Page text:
Follow us:

Microsoft Pri0

Welcome to Microsoft Pri0: That's Microspeak for top priority, and that's the news and observations you'll find here from Seattle Times technology reporter Matt Day.

July 24, 2008 at 1:27 PM

Microsoft buying high-end data warehousing company DATAllegro

Microsoft said today it intends to buy Aliso Viejo, Calif.,-based DATAllegro, a data warehousing appliance company.

Venture-backed DATAllegro has had its products on the market since 2003. Its approach is to a distribute data across multiple servers and then run database queries in parallel. That was combined with hardware and storage in what’s known as a data warehousing appliance.

Microsoft already has server software for data warehousing and storage. It’s called SQL Server and it recently launched a new version. DATAllegro, will “take our data platform to the highest scale of data warehousing,” Ted Kummert, the Microsoft executive in charge of data storage, said in a statement.

DATAllegro’s appliances can handle capacities of “hundreds of terabytes on a single system,” Microsoft said, compared with 25 or fewer terabytes of storage for many warehousing appliances.

Per a spokesman, Microsoft plans to retain “most” of DATAllegro’s employees. The company will keep its headquarters and continue work on its technology. It will show up in a future version of SQL Server.

Bob Muglia, senior vice president of Microsoft’s Server and Tools business, is addressing the audience at the company’s Financial Analyst Meeting now. I’ll update this post if he has anything to add about DATAllegro.

Update, 1:53 p.m.: Muglia said DATAllegro will help Microsoft compete with Oracle for the highest-end enterprise data storage customers. “We’ve never been able to do that before,” he said. DATAllegro will allow Microsoft to offer storage capacity “well beyond what Oracle is able to do today.”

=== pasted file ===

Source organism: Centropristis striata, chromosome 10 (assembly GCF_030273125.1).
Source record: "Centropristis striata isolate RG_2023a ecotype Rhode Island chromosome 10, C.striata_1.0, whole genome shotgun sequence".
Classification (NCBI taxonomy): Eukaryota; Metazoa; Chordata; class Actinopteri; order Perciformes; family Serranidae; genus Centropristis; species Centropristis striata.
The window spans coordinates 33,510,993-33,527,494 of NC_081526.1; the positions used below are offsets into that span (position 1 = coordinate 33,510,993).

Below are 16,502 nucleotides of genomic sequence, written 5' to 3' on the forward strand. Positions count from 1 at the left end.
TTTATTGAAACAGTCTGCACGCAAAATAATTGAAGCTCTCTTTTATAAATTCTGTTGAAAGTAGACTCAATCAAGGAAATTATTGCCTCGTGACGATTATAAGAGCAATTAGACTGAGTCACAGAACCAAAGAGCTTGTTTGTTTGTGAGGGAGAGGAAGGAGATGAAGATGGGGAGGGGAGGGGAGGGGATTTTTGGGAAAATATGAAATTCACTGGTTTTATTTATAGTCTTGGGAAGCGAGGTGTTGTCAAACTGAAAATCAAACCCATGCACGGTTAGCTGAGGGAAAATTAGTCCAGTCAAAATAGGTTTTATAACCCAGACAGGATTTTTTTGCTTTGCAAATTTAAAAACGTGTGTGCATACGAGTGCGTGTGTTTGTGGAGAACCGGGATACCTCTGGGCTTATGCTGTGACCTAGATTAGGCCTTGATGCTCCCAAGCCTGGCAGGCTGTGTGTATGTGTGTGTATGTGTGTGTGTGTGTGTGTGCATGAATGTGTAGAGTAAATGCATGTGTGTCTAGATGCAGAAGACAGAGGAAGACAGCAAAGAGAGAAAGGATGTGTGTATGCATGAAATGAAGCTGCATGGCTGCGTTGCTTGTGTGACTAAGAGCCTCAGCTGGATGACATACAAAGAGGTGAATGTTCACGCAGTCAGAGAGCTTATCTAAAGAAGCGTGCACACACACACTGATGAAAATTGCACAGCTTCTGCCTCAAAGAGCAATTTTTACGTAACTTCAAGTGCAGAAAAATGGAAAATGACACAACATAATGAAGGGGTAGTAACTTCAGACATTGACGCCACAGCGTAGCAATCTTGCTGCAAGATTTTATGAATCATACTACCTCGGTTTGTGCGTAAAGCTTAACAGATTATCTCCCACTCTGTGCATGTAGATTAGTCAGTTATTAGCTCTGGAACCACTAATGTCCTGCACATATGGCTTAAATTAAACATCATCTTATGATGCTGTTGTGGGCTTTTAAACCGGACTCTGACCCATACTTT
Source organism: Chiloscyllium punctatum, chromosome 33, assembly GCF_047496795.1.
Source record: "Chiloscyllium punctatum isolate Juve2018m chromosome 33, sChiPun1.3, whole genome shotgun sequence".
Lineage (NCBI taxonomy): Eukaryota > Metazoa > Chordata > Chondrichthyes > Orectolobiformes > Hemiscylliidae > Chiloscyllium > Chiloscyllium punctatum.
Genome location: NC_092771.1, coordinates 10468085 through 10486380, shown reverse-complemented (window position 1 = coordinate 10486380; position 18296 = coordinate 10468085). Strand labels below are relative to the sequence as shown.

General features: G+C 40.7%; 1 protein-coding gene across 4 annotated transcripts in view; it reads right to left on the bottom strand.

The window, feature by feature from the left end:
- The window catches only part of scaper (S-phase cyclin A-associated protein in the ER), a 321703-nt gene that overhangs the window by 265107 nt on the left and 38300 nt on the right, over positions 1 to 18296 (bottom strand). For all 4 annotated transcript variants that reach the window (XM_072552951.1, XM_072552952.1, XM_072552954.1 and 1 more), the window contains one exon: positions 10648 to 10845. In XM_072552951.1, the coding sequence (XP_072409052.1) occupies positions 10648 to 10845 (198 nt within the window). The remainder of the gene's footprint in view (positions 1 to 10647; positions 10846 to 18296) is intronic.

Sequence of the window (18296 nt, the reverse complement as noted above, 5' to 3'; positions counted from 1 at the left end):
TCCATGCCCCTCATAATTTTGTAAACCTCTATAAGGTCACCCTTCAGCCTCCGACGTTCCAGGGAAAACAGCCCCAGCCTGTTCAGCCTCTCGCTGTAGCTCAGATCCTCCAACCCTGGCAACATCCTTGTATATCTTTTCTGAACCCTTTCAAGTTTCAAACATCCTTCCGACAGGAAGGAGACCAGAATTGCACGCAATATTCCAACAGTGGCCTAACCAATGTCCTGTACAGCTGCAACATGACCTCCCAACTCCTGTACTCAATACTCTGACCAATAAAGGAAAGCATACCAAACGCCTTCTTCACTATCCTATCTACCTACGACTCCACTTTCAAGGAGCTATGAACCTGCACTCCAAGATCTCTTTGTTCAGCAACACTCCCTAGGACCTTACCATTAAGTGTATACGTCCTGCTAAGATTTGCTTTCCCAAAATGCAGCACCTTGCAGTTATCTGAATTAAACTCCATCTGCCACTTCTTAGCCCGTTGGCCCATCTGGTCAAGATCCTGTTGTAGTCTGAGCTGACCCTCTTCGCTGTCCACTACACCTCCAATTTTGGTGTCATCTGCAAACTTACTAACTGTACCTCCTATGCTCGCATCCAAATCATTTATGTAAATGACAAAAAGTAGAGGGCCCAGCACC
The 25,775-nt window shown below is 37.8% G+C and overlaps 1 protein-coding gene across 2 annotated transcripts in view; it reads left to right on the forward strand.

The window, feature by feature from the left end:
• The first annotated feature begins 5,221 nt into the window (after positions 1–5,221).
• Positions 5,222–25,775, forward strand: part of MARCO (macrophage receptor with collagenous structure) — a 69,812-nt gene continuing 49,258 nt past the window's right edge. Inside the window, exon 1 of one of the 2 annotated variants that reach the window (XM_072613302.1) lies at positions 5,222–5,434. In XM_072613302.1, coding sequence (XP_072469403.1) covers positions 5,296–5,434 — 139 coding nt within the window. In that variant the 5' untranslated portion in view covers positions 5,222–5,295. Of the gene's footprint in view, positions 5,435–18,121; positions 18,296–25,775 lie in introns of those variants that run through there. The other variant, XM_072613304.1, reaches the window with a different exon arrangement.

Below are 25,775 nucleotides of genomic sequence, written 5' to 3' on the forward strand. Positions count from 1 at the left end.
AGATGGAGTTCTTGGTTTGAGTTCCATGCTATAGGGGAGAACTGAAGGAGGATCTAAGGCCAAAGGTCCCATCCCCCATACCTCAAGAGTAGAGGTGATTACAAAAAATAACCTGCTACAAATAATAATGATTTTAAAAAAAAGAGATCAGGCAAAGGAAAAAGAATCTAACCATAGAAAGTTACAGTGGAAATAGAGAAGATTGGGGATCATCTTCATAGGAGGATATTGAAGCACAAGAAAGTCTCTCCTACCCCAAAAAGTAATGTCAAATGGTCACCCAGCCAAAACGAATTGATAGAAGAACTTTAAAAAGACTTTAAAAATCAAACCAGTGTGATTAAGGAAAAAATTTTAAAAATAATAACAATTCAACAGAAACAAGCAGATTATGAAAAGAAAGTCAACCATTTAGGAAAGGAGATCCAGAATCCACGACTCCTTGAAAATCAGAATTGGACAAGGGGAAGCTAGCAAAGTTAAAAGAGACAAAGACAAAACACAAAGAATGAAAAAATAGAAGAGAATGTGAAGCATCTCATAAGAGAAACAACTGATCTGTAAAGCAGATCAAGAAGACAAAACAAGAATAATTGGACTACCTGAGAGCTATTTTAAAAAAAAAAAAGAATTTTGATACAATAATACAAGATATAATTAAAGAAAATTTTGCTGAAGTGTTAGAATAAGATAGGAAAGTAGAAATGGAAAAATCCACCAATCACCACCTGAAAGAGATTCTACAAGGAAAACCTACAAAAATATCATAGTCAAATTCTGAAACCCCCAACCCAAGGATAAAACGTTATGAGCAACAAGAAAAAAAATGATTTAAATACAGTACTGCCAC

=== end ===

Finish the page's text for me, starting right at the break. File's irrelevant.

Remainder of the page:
Comments | More in Enterprise, FAM 2008, Server and tools

COMMENTS

No personal attacks or insults, no hate speech, no profanity. Please keep the conversation civil and help us moderate this thread by reporting any abuse. See our Commenting FAQ.



The opinions expressed in reader comments are those of the author only, and do not reflect the opinions of The Seattle Times.


The Seattle Times

The door is closed, but it's not locked.

Take a minute to subscribe and continue to enjoy The Seattle Times for as little as 99 cents a week.

Subscription options ►

Already a subscriber?

We've got good news for you. Unlimited seattletimes.com content access is included with most subscriptions.

Subscriber login ►
The Seattle Times

To keep reading, you need a subscription upgrade.

We hope you have enjoyed your complimentary access. For unlimited seattletimes.com access, please upgrade your digital subscription.

Call customer service at 1.800.542.0820 for assistance with your upgrade or questions about your subscriber status.

The Seattle Times

To keep reading, you need a subscription.

We hope you have enjoyed your complimentary access. Subscribe now for unlimited access!

Subscription options ►

Already a subscriber?

We've got good news for you. Unlimited seattletimes.com content access is included with most subscriptions.

Activate Subscriber Account ►